Kendhyl was born and raised in South Lake Tahoe, CA. She is a senior pursuing her BA degree in Psychology. She intends to further her education and attend graduate school to earn a Masters or PhD in forensic psychology, and ultimately work in the field of criminology. Her research interests include how social influences contribute to violence and criminal activity later in life.
Born and raised on the island of O’ahu, Kelia is a graduate of the Kamehameha Schools and a sophomore at U.H. Mānoa. She is currently pursuing a B.A. in Psychology, and speaks ʻŌlelo Hawaiʻi fluently. Her interests include promoting mental and emotional wellness and working with children of all ages. She hopes to eventually obtain a master’s degree in either Counseling Psychology or Elementary School Education.
Robin is currently a 4th year student pursuing a Bachelors of Science Degree in Psychology at the University of Hawaii at Manoa. After graduating with his degree in psychology, he wishes to continue his education into the medical field by either applying to nursing or medical school. Robin loves being involved with his community as he helps volunteer and run different on-campus organizations such as HOSA and the Atherton YMCA.
Leah is a graduate of Wellesley College and is currently a Post-Baccalaureate student at UH Manoa. After working a variety of jobs, mostly in the education field, Leah is excited to be changing careers, and by taking psychology classes at UH, hopes to one day become a psychologist. When not studying the complexities of the human mind, Leah has a number of hobbies, including playing the violin and cello in amateur chamber music groups.
Kaitlyn is a senior at the University of Hawaii and working towards her B.A. in Psychology. After graduating she plans to pursue a Masters degree in Developmental Psychology. Kaitlyn's interests in social psychology and abnormal psychology drew her to the ISP lab. In her free time she likes to hike with her girlfriend Shelby and their two pups, Nalu and Falcore.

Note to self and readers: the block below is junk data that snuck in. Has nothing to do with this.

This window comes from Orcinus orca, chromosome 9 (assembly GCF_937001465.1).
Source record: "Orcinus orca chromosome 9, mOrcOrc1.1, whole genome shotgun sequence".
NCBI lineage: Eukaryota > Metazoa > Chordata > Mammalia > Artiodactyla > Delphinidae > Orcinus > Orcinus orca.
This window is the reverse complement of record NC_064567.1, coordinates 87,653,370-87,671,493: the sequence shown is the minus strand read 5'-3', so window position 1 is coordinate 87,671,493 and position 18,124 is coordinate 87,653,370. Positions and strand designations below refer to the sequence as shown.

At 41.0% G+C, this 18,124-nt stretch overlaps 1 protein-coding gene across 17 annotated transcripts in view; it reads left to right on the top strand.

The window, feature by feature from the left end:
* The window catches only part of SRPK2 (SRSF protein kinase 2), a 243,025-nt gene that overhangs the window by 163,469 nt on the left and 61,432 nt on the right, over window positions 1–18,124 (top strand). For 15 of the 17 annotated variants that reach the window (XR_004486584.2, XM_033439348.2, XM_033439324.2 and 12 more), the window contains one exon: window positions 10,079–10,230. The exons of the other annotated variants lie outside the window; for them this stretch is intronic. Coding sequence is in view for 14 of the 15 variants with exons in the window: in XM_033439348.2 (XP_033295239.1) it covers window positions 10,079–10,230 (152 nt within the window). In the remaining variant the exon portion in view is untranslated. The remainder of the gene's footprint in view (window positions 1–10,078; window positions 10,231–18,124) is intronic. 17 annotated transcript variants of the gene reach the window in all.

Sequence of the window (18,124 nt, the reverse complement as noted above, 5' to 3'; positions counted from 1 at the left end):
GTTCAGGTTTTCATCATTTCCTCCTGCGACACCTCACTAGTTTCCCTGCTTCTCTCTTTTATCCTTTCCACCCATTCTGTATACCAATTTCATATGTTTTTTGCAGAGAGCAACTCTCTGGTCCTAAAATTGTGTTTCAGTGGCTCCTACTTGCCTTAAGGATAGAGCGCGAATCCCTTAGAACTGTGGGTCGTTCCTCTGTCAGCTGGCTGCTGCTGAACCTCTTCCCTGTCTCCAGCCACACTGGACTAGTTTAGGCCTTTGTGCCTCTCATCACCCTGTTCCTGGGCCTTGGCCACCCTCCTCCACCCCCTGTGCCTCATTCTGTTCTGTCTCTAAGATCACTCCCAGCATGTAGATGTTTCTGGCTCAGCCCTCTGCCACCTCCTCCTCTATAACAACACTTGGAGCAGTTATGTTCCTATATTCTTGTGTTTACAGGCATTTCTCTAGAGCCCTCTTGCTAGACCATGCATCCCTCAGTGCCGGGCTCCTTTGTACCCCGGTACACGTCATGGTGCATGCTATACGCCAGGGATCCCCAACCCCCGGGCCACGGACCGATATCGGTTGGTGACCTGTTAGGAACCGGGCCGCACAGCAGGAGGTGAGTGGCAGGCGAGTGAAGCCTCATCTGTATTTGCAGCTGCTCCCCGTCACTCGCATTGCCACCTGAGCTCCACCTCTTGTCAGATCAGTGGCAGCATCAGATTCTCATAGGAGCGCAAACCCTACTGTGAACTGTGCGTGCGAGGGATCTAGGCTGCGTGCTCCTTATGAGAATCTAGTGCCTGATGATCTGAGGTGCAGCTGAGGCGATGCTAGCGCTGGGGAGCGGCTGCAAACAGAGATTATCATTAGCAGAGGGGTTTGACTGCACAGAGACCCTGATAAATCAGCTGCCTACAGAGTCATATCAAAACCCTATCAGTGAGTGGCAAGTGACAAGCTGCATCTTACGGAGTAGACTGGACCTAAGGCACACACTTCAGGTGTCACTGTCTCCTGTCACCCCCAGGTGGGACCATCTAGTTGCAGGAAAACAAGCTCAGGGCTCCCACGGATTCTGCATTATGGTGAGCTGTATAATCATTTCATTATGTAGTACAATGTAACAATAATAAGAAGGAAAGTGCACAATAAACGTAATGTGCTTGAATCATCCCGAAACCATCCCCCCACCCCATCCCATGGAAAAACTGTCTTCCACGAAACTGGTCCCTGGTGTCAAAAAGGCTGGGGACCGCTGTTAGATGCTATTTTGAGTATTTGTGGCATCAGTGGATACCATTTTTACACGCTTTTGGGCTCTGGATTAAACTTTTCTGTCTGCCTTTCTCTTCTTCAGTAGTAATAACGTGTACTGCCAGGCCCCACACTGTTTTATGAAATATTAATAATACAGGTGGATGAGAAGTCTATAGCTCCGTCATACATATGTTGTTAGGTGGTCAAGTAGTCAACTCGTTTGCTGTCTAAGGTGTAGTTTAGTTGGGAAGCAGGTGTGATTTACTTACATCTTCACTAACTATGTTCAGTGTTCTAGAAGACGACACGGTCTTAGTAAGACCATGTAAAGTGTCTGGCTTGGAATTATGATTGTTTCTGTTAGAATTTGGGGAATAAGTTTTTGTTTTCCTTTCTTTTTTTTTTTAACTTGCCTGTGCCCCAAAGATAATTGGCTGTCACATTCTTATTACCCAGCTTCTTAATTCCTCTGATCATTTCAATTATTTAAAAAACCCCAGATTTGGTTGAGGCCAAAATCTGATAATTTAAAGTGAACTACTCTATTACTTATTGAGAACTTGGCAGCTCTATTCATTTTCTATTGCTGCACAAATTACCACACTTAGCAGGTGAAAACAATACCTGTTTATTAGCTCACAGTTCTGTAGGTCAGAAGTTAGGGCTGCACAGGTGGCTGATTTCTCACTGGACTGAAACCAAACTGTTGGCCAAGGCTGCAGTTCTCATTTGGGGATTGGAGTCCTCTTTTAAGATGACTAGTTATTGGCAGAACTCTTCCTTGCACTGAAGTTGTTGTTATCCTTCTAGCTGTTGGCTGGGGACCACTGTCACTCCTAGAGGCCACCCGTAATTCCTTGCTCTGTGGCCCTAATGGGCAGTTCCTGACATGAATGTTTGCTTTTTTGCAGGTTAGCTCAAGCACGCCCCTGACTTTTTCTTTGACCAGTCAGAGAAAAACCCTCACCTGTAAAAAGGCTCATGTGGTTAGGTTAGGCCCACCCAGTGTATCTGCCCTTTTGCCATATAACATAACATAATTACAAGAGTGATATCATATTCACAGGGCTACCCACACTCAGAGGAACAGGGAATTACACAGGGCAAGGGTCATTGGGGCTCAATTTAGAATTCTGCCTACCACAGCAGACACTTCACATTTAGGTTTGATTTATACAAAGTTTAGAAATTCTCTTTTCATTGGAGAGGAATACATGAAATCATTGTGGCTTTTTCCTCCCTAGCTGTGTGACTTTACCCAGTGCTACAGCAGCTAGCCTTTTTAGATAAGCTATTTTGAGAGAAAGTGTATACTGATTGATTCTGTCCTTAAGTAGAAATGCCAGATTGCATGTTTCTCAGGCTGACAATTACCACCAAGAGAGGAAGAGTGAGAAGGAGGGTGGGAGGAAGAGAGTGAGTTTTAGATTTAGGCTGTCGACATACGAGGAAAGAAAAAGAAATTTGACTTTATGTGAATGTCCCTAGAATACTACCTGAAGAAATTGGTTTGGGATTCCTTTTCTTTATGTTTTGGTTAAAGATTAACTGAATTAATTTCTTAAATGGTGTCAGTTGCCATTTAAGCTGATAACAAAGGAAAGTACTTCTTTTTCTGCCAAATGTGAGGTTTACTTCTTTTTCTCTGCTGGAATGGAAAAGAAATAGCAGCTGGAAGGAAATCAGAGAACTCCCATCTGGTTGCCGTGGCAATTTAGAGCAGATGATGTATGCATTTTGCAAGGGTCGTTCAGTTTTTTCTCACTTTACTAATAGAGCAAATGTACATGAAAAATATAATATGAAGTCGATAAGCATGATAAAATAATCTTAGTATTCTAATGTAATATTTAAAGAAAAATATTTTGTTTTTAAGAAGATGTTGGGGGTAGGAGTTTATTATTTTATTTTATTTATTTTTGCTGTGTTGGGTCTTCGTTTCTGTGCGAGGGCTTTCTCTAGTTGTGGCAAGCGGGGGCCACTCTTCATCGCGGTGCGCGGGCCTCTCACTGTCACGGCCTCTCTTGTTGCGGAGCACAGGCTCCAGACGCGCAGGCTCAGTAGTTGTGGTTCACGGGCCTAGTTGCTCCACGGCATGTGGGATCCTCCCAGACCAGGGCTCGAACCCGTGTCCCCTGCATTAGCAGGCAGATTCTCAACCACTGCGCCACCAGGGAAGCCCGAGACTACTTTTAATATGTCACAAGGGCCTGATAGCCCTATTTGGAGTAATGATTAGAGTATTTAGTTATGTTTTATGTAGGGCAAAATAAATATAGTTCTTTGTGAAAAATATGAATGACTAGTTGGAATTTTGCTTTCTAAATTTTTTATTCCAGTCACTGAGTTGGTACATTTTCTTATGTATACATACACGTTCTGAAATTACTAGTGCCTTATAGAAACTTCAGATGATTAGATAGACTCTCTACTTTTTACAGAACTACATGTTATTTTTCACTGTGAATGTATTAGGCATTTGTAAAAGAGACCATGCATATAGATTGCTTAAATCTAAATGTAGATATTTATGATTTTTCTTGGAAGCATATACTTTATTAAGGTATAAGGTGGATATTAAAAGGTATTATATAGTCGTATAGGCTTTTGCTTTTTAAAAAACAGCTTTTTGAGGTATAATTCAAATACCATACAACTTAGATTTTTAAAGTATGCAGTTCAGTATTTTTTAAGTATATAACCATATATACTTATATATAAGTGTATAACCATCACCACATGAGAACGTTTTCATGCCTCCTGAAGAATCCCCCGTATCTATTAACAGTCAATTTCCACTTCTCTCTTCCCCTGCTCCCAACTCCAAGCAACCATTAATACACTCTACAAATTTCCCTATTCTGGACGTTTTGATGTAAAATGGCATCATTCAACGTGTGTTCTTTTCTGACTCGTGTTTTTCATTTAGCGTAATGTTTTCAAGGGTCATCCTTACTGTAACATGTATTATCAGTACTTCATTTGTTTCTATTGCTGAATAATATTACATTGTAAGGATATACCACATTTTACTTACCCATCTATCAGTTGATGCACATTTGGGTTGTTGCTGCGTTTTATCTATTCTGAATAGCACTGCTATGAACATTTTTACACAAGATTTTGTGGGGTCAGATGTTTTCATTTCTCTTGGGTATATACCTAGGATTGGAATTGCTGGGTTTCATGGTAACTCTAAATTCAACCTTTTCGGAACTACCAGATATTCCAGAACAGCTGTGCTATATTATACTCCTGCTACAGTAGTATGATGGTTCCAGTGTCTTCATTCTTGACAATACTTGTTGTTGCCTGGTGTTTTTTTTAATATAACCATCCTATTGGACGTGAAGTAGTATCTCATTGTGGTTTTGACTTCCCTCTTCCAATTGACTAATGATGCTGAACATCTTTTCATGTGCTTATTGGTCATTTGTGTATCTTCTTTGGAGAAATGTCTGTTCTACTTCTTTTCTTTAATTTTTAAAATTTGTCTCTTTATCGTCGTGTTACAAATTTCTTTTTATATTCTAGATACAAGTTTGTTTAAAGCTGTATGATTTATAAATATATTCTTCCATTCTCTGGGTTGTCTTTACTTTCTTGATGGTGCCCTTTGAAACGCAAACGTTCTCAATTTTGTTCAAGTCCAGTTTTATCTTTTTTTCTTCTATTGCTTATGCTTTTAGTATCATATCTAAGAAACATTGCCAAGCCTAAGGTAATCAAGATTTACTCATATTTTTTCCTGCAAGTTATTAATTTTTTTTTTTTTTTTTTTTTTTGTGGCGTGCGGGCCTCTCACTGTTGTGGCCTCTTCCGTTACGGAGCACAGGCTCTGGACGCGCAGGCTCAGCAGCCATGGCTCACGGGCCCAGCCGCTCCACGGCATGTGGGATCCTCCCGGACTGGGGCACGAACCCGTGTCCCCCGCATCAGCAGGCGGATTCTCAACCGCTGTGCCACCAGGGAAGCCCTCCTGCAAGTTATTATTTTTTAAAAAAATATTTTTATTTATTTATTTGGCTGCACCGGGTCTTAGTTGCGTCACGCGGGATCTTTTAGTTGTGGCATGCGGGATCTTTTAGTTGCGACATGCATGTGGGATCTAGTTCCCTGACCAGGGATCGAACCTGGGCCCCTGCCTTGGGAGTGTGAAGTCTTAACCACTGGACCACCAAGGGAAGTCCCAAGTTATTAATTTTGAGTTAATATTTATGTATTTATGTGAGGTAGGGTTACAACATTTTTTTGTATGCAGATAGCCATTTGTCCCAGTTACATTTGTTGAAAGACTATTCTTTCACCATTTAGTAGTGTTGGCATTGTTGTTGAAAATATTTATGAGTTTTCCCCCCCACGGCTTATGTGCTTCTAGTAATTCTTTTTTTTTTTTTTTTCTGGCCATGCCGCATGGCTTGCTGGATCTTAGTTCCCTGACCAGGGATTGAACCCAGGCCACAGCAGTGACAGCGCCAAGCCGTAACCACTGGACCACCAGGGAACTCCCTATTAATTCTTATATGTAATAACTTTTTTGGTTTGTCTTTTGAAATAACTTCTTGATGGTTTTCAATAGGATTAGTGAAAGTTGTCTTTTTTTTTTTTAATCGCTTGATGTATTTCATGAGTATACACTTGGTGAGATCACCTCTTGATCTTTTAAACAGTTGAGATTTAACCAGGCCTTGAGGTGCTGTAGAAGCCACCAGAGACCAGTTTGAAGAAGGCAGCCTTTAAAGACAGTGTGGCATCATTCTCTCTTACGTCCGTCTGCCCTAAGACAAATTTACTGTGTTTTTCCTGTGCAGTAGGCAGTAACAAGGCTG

Beth is a transfer student from New Jersey currently pursuing her B.A. in psychology at UH Manoa. After graduation, she plans to attend graduate school and become a therapist. She is interested in social and cognitive psychology. In her spare time, Beth enjoys scuba diving, hiking, and relaxing on the beach with her husband, Dillon, and dog, Axle.
Tom is a third year undergraduate student earning a BA in psychology. He is from Pittsburgh, PA and enjoys cooking and making pottery in his free time. After graduating from UH Manoa he plans on pursuing a master’s degree in industrial/organizational psychology. He hopes that his experience in the ISP Lab will inspire his future research interests.
Born and raised on the island of Oahu, Jessica is a junior at the University of Hawai’i at Manoa. She is currently pursuing a B.A. in psychology, and after graduating, would like to work toward a master’s degree in counseling psychology. Jessica’s interest in social and developmental psychology drew her to the ISP lab.
ISP LAB ALUMNI
Former Graduate/Postdoctoral Students
Chanel Meyers received her Ph.D. in Social Psychology from UH Mānoa in 2018. She graduated from Western Oregon University and was born and raised in Hawaii. Her research interests are broadly in race perception and cultural psychology. Specifically, multiracial group members and issues that pertain to this population, including, but not limited to: well-being and inter/intra-group relations, self-identity, and perception. She is also interested in how environment and culture interact within these issues in all populations. Chanel is currently a post-doctoral scholar at York University working under Dr. Kerry Kawakami.
Ashley Morris received her Ph.D. in Developmental Psychology from UH Mānoa in 2017. She has a B.A. from Wellesley College and an M.A. from UH Mānoa. Her research focuses on social-cognitive development of preschool-aged children. Specifically, she is interested in how children learn to seek information from the world around them (e.g., parents, peers, media). She has worked on projects about parent-child conversations about autobiographical memory, early development of infants at risk for developing autism, and Native Hawaiian parental beliefs about young children's learning. Her future research plans include looking at how parent-child conversations may work together with media to encourage children to engage in science topics. For more information, please click here. Ashley is currently a faculty member at Leeward Community College.